A big hero of Maira Kalman’s early books was a dog poet named Max Stravinksy. Her books about Max won lots of awards. Kalman also wrote and illustrated Chicken Soup, Boots (about finding the perfect job); Next Stop Grand Central (based on murals she created for New York’s Grand Central Station); What Pete Ate From A-Z (a story about her own dog, Pete) and Fireboat (about an old fireboat that helped stop the fires in New York on Sept. 11, 2001). Each book celebrates Kalman’s love for New York City. They also tell a little bit of her own autobiography.
Before her husband died in 1999, Maira curated ‘Tiborocity’, a museum exhibition about his life’s work. She drew a beautiful story for New York Magazine about Tibor’s last days. She continued many of the projects that they began together like (un)Fashion, a book about world-wide fashion, and Colors, a magazine that Mr. Kalman founded.
Maira Kalman lives and works today in Manhattan in New York City. Her paintings are sold in galleries. She writes and draws for The New Yorker and The New York Times. She speaks on public radio. She paints murals. She designs handbags. She paints sets for dances and operas. She teaches at the School of Visual Arts. She is on the board of the American Institute of Graphic Arts. Kalman illustrated The Elements of Style, a textbook for writers. Her illustrated blogs, The Principles of Uncertainty and The Pursuit of Happiness, were published as books. In 2010 and 2011, her work was collected for exhibitions at the Jewish Museum in New York, The Contemporary Jewish Museum in San Francisco and the Skirball Center here in Los Angeles. You can find her online at MairaKalman.com.
Maira Kalman has been a favorite artist of my family for as long as I can remember. Her Max Deluxe was a coffee table book in my high school home and her first New Yorker covers hung framed in our kitchen. My favorite is this one (above) that I also took with me to my first apartment. Beyond being one of my favorite artists though, Ms. Kalman serves as a wonderful example in my classroom. Her work is accessible, diverse, experimental, and cross-curricular. Consider, for example, how her recent books, Looking at Lincoln and The Pursuit of Happiness, make history personal. Not to mention how her illustrations for The Elements of Style make grammar warm and beautiful. I’ll be using Maira Kalman this year to inspire the kindergartener’s coloring book, the third graders’ still-life drawings, the fifth graders’ illustration project, and the seventh graders’ political cartoons.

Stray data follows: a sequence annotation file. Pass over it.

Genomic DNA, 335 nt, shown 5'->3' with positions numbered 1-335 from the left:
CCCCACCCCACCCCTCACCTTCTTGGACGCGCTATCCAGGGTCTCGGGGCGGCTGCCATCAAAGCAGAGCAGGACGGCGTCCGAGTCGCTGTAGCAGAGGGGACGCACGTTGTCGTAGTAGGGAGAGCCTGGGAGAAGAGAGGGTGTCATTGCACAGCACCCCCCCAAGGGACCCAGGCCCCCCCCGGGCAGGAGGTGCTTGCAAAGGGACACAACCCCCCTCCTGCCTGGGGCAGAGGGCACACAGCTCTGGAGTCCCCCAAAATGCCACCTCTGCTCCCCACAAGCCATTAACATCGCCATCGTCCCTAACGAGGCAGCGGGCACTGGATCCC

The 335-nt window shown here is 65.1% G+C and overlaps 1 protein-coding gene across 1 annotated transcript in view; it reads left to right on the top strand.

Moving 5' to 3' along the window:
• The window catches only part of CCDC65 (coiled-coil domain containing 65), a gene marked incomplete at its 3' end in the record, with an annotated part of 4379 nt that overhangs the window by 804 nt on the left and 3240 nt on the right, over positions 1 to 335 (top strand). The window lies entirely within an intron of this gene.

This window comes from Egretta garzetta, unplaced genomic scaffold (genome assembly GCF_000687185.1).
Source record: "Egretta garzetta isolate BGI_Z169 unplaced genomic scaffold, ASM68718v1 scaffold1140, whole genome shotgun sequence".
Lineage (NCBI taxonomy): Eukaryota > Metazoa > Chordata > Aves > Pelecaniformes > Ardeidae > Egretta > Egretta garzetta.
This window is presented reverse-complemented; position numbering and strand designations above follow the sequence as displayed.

Portrait of Maira Kalman drawn by yours truly, Rama Hughes
Posted by Jeanine
Marta Spendowska is an illustrator, licensed surface pattern designer, and web & print designer. She paints primarily on paper , building up layers of color into an intermingling shapes—which she calls “watercolor vanity”, and which has gorgeous results. I’m especially drawn to her fashion portraits, as she captures an exciting energy through color & line while also often conveying a beautiful melancholy in the expression of her subjects.
Her portfolio includes work for ad agencies and magazines in food, beauty & fashion markets.
Shintaro Ohata’s work is instantly recognizable. Using dappled brushstrokes, he blends 2D and 3D work into one seamless piece. Ohata was born in Hiroshima in 1975
To see more, check out Yukari-Art
Posted by Wendy Schiller on 10/14/13 under Wendy